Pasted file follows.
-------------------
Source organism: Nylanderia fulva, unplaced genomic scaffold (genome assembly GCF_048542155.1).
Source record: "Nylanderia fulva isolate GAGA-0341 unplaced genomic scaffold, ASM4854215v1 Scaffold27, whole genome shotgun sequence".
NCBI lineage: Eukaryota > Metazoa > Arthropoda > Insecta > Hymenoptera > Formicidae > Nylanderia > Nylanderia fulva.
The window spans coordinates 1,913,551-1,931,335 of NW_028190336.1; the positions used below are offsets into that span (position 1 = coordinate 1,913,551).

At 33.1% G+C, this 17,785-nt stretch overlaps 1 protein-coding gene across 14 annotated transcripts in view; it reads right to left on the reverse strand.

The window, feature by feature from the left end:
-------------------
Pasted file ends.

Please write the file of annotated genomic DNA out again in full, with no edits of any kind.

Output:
Source organism: Nylanderia fulva, unplaced genomic scaffold (genome assembly GCF_048542155.1).
Source record: "Nylanderia fulva isolate GAGA-0341 unplaced genomic scaffold, ASM4854215v1 Scaffold27, whole genome shotgun sequence".
NCBI lineage: Eukaryota > Metazoa > Arthropoda > Insecta > Hymenoptera > Formicidae > Nylanderia > Nylanderia fulva.
The window spans coordinates 1,913,551-1,931,335 of NW_028190336.1; the positions used below are offsets into that span (position 1 = coordinate 1,913,551).

At 33.1% G+C, this 17,785-nt stretch overlaps 1 protein-coding gene across 14 annotated transcripts in view; it reads right to left on the reverse strand.

The window, feature by feature from the left end: